There are certain car names that evoke an instant feeling among car enthusiasts. Recently, Lamborghini announced that it would be reviving one of its most famous monikers for a new model - the Countach. Expected to pack over 800bhp, it’s safe to say that the Italian supercar maker is giving this new model the tools to live up to the reputation of its predecessor.
But it’s not the first time that a car maker has brought back some of its time-honoured model names. Here, we take a look at some of the most notable.
Among car enthusiasts, there are few names quite as symbolic as Supra. Made famous by its involvement in the Fast and Furious franchise, the Supra’s highly tunable engine made it a big hit with go-faster drivers. The fourth-generation model - sold between 1993 and 2002 - was a particular highlight.
It came as a bit of surprise that the Supra name would be used on a car built in collaboration with BMW. Though some fans voiced their opposition to the move, the car itself turned out to be very capable indeed.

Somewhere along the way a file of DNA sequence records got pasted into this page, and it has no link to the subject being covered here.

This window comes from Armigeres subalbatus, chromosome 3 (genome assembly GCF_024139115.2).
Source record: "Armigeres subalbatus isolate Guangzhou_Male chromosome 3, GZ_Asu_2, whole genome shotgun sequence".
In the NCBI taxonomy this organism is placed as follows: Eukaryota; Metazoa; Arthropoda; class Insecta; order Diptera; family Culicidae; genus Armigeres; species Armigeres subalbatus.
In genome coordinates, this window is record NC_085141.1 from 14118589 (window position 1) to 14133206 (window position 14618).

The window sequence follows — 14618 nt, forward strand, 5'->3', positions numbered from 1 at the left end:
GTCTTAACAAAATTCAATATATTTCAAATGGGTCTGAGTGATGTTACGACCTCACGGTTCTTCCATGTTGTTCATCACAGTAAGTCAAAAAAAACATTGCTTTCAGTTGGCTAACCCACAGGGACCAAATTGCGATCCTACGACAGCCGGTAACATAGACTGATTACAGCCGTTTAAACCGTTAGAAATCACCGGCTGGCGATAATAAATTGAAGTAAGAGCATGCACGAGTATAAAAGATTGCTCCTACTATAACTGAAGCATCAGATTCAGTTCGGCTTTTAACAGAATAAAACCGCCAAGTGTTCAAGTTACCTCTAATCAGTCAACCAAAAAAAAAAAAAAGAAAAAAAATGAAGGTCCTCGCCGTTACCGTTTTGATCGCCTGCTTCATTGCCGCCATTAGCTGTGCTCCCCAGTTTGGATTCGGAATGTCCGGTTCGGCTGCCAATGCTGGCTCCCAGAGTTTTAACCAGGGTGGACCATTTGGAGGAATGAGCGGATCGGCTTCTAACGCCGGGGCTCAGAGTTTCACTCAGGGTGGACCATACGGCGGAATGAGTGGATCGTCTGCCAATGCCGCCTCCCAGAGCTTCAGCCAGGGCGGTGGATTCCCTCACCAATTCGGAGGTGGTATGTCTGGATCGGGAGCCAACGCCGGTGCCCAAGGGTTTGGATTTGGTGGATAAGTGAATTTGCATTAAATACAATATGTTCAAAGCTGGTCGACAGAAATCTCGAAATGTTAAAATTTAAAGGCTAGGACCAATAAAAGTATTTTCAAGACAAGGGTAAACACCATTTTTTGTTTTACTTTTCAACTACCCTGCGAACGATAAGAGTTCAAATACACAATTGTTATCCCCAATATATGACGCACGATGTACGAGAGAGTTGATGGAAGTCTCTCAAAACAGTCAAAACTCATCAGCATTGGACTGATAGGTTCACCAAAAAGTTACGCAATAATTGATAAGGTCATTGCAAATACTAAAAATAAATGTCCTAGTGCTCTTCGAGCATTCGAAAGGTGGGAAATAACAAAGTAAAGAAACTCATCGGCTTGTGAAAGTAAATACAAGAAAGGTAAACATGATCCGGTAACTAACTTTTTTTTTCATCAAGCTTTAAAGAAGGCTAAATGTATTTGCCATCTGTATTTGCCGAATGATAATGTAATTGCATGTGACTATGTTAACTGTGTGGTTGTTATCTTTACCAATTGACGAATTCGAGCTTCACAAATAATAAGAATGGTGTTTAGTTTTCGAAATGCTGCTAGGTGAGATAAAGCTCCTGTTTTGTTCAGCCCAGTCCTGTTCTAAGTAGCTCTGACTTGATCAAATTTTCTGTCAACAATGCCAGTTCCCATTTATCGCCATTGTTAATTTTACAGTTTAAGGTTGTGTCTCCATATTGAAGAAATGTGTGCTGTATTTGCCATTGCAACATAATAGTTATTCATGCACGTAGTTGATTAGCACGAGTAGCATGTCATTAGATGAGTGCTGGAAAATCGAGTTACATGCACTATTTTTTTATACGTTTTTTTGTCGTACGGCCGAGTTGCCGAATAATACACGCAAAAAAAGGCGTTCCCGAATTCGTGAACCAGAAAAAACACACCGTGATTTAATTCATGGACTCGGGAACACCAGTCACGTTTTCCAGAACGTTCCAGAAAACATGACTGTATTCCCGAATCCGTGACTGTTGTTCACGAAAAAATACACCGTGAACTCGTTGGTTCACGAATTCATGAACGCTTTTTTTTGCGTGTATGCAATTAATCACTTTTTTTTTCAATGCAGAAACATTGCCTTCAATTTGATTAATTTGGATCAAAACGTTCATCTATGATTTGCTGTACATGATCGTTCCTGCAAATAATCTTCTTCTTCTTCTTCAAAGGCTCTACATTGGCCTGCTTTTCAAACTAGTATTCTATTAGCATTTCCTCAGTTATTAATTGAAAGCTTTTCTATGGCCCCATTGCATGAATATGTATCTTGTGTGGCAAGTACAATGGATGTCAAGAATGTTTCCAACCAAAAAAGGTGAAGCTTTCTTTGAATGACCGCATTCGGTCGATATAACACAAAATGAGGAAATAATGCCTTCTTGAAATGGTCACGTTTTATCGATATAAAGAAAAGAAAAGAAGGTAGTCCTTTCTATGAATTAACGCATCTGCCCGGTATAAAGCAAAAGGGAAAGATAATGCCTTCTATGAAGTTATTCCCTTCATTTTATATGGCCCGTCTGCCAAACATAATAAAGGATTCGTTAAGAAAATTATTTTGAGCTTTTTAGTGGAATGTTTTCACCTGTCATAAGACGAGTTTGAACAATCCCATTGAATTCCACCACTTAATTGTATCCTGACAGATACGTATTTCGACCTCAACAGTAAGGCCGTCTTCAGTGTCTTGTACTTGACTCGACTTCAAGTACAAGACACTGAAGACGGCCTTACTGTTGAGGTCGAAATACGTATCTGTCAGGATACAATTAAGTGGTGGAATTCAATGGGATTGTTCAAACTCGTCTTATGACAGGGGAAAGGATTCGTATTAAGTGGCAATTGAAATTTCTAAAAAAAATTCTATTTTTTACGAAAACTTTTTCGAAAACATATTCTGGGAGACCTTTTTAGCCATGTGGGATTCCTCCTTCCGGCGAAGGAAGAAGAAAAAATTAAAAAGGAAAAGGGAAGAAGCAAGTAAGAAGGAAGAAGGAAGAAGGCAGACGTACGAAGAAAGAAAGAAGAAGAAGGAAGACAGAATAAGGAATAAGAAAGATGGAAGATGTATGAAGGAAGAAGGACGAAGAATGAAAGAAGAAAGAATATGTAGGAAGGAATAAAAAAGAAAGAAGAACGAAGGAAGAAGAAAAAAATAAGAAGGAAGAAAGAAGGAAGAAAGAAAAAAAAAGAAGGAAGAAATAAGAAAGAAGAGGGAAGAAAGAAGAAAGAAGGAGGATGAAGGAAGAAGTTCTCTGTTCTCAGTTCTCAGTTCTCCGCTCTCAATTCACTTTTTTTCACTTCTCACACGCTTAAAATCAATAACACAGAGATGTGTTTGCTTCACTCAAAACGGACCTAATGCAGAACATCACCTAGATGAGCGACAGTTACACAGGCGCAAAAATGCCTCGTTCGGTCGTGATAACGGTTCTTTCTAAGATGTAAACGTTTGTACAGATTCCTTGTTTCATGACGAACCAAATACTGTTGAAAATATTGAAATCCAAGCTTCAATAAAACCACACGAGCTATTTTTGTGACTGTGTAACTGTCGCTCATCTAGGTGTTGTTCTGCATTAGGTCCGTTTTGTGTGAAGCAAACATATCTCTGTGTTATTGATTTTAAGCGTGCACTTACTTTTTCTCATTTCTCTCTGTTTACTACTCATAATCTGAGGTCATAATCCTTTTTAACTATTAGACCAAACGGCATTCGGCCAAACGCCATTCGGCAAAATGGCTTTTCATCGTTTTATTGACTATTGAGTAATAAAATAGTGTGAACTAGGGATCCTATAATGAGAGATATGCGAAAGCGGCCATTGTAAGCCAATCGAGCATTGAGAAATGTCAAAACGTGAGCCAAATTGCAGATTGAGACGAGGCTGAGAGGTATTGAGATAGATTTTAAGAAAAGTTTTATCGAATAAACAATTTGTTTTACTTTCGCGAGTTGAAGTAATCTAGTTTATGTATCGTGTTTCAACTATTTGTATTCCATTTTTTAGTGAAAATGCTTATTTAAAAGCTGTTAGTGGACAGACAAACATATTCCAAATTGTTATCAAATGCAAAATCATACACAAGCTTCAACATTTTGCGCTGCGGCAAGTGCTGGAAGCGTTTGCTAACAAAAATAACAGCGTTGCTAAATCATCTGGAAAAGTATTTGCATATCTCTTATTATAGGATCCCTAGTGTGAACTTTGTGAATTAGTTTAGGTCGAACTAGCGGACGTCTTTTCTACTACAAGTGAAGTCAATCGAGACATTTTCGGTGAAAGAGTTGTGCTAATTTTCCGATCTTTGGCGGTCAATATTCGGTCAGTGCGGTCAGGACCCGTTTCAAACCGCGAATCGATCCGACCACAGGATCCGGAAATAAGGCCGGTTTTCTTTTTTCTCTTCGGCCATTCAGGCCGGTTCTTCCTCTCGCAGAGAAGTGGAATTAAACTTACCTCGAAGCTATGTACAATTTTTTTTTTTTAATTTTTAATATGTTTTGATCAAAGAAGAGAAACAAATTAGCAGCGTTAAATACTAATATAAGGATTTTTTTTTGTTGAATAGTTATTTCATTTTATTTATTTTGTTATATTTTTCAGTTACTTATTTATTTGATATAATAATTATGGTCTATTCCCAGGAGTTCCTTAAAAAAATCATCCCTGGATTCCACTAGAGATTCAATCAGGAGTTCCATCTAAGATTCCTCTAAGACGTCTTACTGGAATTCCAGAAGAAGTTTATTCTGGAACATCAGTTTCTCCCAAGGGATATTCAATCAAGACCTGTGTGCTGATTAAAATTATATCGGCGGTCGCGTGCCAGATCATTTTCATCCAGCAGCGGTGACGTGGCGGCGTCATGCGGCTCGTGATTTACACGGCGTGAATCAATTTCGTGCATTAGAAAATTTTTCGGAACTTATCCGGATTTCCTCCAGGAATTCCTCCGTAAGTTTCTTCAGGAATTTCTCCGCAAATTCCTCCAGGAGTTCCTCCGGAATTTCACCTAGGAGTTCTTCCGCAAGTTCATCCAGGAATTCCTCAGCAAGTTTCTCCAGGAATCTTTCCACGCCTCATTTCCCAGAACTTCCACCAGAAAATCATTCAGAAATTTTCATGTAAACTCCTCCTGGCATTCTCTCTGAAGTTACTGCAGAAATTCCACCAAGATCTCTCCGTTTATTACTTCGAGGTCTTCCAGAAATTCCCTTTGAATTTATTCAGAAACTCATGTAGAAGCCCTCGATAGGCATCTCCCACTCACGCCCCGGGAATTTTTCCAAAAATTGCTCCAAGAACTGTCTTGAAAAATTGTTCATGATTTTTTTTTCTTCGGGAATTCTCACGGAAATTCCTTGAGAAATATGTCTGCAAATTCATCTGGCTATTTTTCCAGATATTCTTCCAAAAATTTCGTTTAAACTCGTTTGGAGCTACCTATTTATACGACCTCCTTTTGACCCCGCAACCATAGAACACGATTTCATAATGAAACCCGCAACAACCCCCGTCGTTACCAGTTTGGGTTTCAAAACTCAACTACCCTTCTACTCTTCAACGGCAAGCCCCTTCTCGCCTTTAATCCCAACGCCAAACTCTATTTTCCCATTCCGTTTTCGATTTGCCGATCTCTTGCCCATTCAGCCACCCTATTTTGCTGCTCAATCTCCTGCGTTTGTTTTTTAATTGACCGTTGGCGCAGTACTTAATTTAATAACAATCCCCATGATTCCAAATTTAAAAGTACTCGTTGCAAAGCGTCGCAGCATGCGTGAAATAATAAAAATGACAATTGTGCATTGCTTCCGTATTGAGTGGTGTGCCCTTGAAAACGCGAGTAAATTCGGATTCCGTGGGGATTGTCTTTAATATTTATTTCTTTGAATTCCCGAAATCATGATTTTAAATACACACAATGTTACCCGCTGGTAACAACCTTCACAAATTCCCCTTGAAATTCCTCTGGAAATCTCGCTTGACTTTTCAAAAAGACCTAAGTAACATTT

The Defender name has become a symbol for go-anywhere capability and robustness. First introduced all the way back in 1983, it could trace its lineage back to the original ‘Series’ car from the late 1940s. It soldiered on all the way to 2016 when it was taken off sale after having sold over two million units.
Its successor appeared on the scene in 2020. Despite having a massive weight of expectation put upon it, it has more than lived up to the challenge.
Honda’s original NSX had close ties to motorsport, with legendary F1 racer Ayrton Senna having helped with the development of the car. First released in 1990, the NSX became a supercar beloved not only because of its speed but also as a result of how easy it was to drive.
The new version might not have established itself quite the same reputation, but it did make its mark in terms of performance. When it arrived in 2016 its petrol-electric hybrid powertrain really broke the mould while its eye-catching styling was particularly futuristic.
The original Ford Puma was a real hit with enthusiasts. It was a small, agile and good-looking sports car - which is probably why ‘petrolheads’ were left aghast when its name was later used on a supermini-based crossover.
However, Ford is unlikely to be worried by a few disgruntled fans. The Puma has gone on to become a real big-hitter in terms of sales, regularly topping the charts of most-bought cars each month. It’s even been out-performing the ever-popular Fiesta recently, too.